The bill to decriminalise abortion in Argentina, approved today by the Chamber of Deputies, is a fundamental step for the rights of women and people capable of conceiving, and a way of combating structural violence, said Amnesty International.
“Today, Argentina’s Chamber of Deputies voted to decriminalise abortion. This is a massive victory for campaigners and an important first step towards bringing abortion access in Argentina in line with international human rights law. Combined with our own historic vote to repeal the near total ban on abortion in Ireland, it appears that the global movement to realise sexual and reproductive rights is gaining critical momentum,” said Sorcha Tunney, Amnesty International Ireland’s ‘It’s Time’ Campaign Coordinator.
“We’re celebrating this first step taken by the Chamber of Deputies in its decision to move towards decriminalising abortion. New legislation could end a vicious circle where women have no option but to risk their lives, their health, and their freedom if they are sent to prison. Classifying the legal termination of a pregnancy as a crime has no basis in international law,” said Mariela Belski, Executive Director of Amnesty International Argentina.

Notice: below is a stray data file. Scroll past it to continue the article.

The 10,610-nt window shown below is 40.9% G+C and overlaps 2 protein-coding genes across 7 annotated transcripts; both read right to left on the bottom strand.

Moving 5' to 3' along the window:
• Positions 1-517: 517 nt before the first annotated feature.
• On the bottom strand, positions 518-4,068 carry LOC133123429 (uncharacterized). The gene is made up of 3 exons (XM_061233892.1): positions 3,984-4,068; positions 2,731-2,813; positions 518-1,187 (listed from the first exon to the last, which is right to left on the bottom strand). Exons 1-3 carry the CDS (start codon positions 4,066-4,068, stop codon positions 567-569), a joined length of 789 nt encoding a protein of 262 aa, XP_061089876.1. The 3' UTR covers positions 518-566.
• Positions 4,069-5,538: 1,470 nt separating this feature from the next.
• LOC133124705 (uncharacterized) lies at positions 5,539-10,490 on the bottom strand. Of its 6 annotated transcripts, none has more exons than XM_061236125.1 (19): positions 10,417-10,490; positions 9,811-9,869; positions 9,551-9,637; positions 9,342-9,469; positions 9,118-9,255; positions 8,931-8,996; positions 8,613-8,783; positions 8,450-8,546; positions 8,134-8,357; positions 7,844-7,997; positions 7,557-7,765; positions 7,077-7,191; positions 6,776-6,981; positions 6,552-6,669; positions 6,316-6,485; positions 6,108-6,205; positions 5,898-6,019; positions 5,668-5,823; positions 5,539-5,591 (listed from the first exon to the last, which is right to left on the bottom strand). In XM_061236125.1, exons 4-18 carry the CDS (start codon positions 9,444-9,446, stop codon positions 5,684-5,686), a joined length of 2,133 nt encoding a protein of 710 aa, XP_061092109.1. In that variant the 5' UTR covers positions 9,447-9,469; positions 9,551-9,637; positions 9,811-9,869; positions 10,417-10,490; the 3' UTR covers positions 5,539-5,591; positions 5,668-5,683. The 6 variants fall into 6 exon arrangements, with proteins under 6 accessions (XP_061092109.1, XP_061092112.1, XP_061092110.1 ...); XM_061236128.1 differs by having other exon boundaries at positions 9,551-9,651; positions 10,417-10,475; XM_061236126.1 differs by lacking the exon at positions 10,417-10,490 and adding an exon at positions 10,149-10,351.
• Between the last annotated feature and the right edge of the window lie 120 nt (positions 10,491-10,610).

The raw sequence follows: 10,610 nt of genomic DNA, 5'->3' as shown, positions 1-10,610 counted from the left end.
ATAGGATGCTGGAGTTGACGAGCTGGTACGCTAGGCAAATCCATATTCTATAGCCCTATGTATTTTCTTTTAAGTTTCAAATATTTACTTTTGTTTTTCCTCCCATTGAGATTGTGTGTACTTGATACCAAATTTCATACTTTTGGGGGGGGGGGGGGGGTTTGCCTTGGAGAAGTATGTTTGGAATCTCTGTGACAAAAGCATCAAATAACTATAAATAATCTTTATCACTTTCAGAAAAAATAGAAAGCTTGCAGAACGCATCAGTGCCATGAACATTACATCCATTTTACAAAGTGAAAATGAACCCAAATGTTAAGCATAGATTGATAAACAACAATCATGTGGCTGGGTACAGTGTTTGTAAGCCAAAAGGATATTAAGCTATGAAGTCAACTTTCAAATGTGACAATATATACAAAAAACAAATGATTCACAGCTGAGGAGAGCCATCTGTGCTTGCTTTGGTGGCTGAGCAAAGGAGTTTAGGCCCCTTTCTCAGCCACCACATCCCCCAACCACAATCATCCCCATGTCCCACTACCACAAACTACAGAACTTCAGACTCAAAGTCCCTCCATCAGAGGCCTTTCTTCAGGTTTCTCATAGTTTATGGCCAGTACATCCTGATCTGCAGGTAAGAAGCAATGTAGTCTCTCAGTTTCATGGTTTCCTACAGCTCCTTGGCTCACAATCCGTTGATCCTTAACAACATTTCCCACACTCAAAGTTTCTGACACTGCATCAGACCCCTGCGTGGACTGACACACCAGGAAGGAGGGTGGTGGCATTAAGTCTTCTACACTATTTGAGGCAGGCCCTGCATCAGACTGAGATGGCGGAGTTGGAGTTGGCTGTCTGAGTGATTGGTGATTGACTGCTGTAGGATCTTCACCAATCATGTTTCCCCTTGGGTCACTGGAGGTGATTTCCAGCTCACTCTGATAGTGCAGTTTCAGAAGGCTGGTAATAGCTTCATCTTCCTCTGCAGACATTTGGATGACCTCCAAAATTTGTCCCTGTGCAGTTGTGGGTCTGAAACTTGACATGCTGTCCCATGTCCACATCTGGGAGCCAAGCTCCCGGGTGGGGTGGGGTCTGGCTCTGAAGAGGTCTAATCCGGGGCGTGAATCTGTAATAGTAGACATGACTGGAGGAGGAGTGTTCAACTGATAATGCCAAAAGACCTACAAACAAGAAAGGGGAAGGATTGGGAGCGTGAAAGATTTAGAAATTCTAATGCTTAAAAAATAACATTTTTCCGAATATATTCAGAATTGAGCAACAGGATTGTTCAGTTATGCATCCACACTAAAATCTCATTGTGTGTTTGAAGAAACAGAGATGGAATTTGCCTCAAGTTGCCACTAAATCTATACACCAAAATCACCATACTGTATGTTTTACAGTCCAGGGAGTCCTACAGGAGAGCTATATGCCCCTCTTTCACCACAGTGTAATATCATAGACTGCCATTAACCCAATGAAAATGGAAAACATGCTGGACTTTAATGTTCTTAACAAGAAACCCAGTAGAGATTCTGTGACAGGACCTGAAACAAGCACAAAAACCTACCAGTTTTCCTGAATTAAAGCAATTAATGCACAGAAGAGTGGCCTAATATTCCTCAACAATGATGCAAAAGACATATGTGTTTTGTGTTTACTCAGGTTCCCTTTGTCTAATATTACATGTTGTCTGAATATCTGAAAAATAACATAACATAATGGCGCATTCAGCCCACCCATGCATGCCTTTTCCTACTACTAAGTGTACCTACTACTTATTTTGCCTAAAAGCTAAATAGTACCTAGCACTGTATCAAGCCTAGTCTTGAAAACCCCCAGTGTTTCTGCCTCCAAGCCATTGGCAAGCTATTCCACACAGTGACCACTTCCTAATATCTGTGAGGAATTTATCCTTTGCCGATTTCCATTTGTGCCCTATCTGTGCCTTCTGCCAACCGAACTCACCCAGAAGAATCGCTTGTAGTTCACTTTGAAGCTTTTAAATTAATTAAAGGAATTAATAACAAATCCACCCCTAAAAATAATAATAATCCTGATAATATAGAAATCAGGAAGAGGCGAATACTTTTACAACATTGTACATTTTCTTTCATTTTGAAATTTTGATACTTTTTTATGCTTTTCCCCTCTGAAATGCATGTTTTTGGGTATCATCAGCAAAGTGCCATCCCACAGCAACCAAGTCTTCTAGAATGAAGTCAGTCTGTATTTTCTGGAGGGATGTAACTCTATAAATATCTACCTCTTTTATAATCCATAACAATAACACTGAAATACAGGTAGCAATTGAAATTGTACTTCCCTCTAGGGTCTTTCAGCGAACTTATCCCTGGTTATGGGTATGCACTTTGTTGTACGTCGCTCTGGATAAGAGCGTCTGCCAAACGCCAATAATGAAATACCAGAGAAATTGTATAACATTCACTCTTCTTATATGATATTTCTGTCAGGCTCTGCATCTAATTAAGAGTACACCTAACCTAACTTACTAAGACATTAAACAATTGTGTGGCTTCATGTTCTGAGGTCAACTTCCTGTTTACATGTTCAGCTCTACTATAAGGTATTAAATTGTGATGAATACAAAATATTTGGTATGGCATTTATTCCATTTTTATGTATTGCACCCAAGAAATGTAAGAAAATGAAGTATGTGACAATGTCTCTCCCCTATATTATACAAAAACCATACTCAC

Under the current legal framework, Argentina adheres to the model of decriminalisation on certain grounds, whereby an abortion is deemed illegal unless there is a risk to the life or health of the woman, or in cases of rape. The bill, which has just been passed by the Chamber of Deputies, completely decriminalises abortion up to 14 weeks of pregnancy.
“Today, Argentina has committed to make significant progress in defending the human rights of women and girls, and is also sending an important message to the rest of the continent, where restrictive laws on accessing safe and legal abortions have caused death and suffering for millions of women and girls,” said Erika Guevara-Rosas, Americas Director at Amnesty International.
“Very soon, Argentina could join places like Uruguay and Mexico City where abortion-related maternal mortality has decreased, in part thanks to complete decriminalisation.”
The bill will now go through the Argentine Senate, which has the opportunity to finally take a definitive step towards full recognition of the rights of women and girls. Amnesty International reiterates the obligation of both the Chamber of Deputies and the Senate to honour the international commitments that the country has made in terms of human rights, which are also enshrined in its National Constitution.